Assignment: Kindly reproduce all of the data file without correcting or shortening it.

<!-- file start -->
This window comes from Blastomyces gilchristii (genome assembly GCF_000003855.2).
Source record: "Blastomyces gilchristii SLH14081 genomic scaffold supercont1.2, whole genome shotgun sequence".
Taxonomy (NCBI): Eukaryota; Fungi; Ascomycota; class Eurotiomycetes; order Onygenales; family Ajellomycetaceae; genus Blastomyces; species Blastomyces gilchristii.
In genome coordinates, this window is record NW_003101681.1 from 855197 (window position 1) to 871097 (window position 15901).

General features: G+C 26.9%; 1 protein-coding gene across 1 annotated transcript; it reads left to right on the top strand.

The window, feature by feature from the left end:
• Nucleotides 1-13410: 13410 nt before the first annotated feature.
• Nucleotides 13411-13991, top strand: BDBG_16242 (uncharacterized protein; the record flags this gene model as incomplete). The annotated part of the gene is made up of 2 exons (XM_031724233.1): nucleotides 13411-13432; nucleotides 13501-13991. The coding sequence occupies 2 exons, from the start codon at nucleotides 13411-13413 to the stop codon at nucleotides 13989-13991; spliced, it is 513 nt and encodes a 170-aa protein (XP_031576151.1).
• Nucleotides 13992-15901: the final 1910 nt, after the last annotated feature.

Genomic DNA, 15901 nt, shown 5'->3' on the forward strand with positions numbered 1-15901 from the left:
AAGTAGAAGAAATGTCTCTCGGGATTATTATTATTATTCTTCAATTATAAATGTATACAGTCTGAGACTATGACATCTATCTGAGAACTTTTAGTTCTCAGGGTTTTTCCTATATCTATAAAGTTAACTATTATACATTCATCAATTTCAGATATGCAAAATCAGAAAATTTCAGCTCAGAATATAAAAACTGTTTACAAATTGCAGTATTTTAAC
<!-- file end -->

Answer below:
This window comes from Blastomyces gilchristii (genome assembly GCF_000003855.2).
Source record: "Blastomyces gilchristii SLH14081 genomic scaffold supercont1.2, whole genome shotgun sequence".
Taxonomy (NCBI): Eukaryota; Fungi; Ascomycota; class Eurotiomycetes; order Onygenales; family Ajellomycetaceae; genus Blastomyces; species Blastomyces gilchristii.
In genome coordinates, this window is record NW_003101681.1 from 855197 (window position 1) to 871097 (window position 15901).

General features: G+C 26.9%; 1 protein-coding gene across 1 annotated transcript; it reads left to right on the top strand.

The window, feature by feature from the left end:
• Nucleotides 1-13410: 13410 nt before the first annotated feature.
• Nucleotides 13411-13991, top strand: BDBG_16242 (uncharacterized protein; the record flags this gene model as incomplete). The annotated part of the gene is made up of 2 exons (XM_031724233.1): nucleotides 13411-13432; nucleotides 13501-13991. The coding sequence occupies 2 exons, from the start codon at nucleotides 13411-13413 to the stop codon at nucleotides 13989-13991; spliced, it is 513 nt and encodes a 170-aa protein (XP_031576151.1).
• Nucleotides 13992-15901: the final 1910 nt, after the last annotated feature.

Genomic DNA, 15901 nt, shown 5'->3' on the forward strand with positions numbered 1-15901 from the left:
AAGTAGAAGAAATGTCTCTCGGGATTATTATTATTATTCTTCAATTATAAATGTATACAGTCTGAGACTATGACATCTATCTGAGAACTTTTAGTTCTCAGGGTTTTTCCTATATCTATAAAGTTAACTATTATACATTCATCAATTTCAGATATGCAAAATCAGAAAATTTCAGCTCAGAATATAAAAACTGTTTACAAATTGCAGTATTTTAAC